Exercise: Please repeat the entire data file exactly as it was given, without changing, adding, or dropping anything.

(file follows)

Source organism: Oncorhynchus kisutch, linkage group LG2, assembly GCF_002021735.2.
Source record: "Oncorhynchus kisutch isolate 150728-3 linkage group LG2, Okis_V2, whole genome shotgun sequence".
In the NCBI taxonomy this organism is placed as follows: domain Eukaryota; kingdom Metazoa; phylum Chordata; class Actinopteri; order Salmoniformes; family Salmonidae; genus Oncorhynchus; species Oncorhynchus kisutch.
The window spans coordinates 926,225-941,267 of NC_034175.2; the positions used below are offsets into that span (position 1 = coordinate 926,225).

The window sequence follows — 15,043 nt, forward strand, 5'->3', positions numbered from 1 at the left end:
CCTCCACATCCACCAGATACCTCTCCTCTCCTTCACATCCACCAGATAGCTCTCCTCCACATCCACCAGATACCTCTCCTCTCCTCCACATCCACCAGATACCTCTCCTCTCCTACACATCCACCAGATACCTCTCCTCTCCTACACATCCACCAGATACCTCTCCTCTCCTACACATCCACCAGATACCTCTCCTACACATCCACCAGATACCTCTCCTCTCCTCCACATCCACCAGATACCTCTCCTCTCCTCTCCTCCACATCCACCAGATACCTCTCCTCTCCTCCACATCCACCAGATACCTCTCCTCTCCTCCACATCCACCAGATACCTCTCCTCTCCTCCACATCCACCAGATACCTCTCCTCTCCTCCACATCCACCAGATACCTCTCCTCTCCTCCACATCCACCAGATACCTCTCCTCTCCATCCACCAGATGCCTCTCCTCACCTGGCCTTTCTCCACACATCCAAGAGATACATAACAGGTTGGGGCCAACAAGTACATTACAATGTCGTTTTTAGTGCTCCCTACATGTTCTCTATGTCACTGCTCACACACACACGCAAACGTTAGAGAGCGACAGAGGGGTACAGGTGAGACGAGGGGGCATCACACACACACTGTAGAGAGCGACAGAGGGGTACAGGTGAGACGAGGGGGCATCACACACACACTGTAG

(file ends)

Source organism: Oncorhynchus kisutch, linkage group LG2, assembly GCF_002021735.2.
Source record: "Oncorhynchus kisutch isolate 150728-3 linkage group LG2, Okis_V2, whole genome shotgun sequence".
In the NCBI taxonomy this organism is placed as follows: domain Eukaryota; kingdom Metazoa; phylum Chordata; class Actinopteri; order Salmoniformes; family Salmonidae; genus Oncorhynchus; species Oncorhynchus kisutch.
The window spans coordinates 926,225-941,267 of NC_034175.2; the positions used below are offsets into that span (position 1 = coordinate 926,225).

The window sequence follows — 15,043 nt, forward strand, 5'->3', positions numbered from 1 at the left end:
CCTCCACATCCACCAGATACCTCTCCTCTCCTTCACATCCACCAGATAGCTCTCCTCCACATCCACCAGATACCTCTCCTCTCCTCCACATCCACCAGATACCTCTCCTCTCCTACACATCCACCAGATACCTCTCCTCTCCTACACATCCACCAGATACCTCTCCTCTCCTACACATCCACCAGATACCTCTCCTACACATCCACCAGATACCTCTCCTCTCCTCCACATCCACCAGATACCTCTCCTCTCCTCTCCTCCACATCCACCAGATACCTCTCCTCTCCTCCACATCCACCAGATACCTCTCCTCTCCTCCACATCCACCAGATACCTCTCCTCTCCTCCACATCCACCAGATACCTCTCCTCTCCTCCACATCCACCAGATACCTCTCCTCTCCTCCACATCCACCAGATACCTCTCCTCTCCATCCACCAGATGCCTCTCCTCACCTGGCCTTTCTCCACACATCCAAGAGATACATAACAGGTTGGGGCCAACAAGTACATTACAATGTCGTTTTTAGTGCTCCCTACATGTTCTCTATGTCACTGCTCACACACACACGCAAACGTTAGAGAGCGACAGAGGGGTACAGGTGAGACGAGGGGGCATCACACACACACTGTAGAGAGCGACAGAGGGGTACAGGTGAGACGAGGGGGCATCACACACACACTGTAG